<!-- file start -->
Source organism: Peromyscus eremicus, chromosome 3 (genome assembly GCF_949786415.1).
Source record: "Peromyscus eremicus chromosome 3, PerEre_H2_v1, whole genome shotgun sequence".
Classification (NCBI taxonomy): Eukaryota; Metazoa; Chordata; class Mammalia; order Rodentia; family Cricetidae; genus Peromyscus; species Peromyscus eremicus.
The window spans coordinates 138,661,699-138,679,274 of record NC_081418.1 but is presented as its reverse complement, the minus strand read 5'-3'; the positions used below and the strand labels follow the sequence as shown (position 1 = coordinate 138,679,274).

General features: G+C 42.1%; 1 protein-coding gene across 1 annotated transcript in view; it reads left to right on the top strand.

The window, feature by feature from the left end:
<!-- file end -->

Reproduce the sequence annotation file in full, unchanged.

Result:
Source organism: Peromyscus eremicus, chromosome 3 (genome assembly GCF_949786415.1).
Source record: "Peromyscus eremicus chromosome 3, PerEre_H2_v1, whole genome shotgun sequence".
Classification (NCBI taxonomy): Eukaryota; Metazoa; Chordata; class Mammalia; order Rodentia; family Cricetidae; genus Peromyscus; species Peromyscus eremicus.
The window spans coordinates 138,661,699-138,679,274 of record NC_081418.1 but is presented as its reverse complement, the minus strand read 5'-3'; the positions used below and the strand labels follow the sequence as shown (position 1 = coordinate 138,679,274).

General features: G+C 42.1%; 1 protein-coding gene across 1 annotated transcript in view; it reads left to right on the top strand.

The window, feature by feature from the left end: